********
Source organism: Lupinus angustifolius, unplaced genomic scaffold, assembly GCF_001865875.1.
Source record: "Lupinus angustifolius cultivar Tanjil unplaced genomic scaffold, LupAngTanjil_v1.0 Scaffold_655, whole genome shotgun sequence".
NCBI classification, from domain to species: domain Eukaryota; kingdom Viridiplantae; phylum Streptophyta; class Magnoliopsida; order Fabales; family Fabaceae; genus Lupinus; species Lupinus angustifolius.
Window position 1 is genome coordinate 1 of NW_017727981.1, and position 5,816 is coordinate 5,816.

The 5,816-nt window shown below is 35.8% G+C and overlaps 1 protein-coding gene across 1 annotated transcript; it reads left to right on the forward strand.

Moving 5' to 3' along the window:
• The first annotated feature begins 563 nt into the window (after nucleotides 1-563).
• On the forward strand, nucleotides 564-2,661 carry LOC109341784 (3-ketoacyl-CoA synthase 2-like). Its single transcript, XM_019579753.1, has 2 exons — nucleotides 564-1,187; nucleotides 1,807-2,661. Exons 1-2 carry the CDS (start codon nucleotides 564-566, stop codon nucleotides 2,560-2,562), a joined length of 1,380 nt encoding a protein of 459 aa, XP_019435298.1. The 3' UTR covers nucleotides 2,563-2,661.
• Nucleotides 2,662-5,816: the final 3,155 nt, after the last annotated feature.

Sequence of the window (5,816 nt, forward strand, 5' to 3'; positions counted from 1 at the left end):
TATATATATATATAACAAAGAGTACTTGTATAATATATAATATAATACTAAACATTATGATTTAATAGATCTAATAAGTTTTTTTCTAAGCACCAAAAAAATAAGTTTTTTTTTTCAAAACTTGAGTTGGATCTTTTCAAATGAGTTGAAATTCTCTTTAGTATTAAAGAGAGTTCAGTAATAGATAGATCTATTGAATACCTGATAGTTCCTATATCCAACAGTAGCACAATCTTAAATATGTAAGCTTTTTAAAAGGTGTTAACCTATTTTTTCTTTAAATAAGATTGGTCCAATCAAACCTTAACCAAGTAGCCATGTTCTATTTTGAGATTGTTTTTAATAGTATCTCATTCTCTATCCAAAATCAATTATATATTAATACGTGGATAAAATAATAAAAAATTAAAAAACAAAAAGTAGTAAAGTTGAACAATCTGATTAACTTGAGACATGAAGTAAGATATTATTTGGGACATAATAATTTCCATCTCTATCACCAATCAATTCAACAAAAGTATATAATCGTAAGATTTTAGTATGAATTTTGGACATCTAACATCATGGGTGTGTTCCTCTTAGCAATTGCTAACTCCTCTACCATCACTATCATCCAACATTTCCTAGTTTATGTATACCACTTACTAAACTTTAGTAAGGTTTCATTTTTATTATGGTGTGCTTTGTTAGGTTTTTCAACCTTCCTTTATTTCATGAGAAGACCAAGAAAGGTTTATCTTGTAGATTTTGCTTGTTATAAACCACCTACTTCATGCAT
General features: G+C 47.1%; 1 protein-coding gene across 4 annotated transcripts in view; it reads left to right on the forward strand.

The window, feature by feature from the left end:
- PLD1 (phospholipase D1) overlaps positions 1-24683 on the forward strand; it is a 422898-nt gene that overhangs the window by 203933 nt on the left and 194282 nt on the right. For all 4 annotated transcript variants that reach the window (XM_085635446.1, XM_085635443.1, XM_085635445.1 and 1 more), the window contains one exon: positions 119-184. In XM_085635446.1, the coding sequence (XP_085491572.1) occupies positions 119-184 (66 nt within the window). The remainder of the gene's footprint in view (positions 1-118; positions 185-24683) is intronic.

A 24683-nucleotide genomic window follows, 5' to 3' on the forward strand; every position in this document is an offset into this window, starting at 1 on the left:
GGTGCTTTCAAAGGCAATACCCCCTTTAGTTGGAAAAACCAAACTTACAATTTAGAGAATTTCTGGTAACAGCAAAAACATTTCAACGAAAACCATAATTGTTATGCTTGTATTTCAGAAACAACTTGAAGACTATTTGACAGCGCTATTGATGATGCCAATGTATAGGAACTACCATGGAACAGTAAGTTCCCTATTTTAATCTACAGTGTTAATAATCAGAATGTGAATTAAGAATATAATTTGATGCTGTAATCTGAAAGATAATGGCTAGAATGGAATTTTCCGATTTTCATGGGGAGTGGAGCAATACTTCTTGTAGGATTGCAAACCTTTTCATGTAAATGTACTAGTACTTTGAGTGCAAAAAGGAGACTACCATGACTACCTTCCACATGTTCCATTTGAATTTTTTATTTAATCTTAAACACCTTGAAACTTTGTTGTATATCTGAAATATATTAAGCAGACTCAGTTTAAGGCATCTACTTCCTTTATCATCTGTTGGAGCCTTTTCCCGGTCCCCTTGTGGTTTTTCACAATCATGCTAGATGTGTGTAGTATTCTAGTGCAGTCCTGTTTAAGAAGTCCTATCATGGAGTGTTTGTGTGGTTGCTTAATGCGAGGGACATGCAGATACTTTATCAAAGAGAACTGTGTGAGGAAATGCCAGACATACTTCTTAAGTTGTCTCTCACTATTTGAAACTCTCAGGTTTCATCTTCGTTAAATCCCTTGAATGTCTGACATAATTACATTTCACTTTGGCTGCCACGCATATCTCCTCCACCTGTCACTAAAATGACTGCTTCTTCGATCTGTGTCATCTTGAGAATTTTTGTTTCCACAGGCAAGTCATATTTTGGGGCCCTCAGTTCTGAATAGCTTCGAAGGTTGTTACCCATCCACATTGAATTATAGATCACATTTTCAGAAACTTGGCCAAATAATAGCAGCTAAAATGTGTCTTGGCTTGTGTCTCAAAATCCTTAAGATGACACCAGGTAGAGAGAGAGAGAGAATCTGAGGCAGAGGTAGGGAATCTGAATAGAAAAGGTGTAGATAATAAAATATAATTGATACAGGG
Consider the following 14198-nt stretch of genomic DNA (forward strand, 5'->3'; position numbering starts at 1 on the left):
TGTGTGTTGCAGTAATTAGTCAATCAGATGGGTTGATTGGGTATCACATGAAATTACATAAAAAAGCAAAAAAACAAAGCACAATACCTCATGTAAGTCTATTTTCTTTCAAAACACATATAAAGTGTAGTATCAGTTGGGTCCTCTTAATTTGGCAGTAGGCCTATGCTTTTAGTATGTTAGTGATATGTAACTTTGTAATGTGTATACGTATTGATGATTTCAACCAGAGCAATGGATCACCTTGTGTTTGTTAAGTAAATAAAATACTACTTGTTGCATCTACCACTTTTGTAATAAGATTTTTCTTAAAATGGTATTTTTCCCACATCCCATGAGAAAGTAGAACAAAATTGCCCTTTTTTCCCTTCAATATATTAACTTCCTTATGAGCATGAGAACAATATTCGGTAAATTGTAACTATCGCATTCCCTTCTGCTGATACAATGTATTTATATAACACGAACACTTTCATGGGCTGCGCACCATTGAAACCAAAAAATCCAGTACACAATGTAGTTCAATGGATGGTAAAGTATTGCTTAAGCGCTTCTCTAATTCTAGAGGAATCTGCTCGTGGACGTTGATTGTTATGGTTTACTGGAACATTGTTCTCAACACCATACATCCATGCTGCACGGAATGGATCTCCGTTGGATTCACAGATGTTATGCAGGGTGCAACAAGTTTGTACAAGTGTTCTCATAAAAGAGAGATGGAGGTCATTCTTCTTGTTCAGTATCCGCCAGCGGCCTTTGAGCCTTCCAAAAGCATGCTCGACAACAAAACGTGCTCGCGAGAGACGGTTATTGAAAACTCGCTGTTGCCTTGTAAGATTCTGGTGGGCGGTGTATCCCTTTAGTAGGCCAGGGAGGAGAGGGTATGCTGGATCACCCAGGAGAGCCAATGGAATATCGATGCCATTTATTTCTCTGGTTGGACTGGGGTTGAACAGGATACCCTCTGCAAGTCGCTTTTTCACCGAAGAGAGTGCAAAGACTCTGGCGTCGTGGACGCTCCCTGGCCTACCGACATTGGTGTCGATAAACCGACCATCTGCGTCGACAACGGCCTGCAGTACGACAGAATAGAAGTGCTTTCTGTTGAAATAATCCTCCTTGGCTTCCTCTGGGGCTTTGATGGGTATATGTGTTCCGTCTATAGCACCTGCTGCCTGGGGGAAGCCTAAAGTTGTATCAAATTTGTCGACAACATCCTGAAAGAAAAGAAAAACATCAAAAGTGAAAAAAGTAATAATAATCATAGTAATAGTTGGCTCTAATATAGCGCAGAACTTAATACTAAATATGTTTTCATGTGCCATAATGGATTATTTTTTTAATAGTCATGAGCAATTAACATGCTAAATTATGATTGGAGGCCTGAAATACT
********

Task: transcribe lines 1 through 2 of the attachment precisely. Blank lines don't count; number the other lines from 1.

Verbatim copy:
Source organism: Lupinus angustifolius, unplaced genomic scaffold, assembly GCF_001865875.1.
Source record: "Lupinus angustifolius cultivar Tanjil unplaced genomic scaffold, LupAngTanjil_v1.0 Scaffold_655, whole genome shotgun sequence".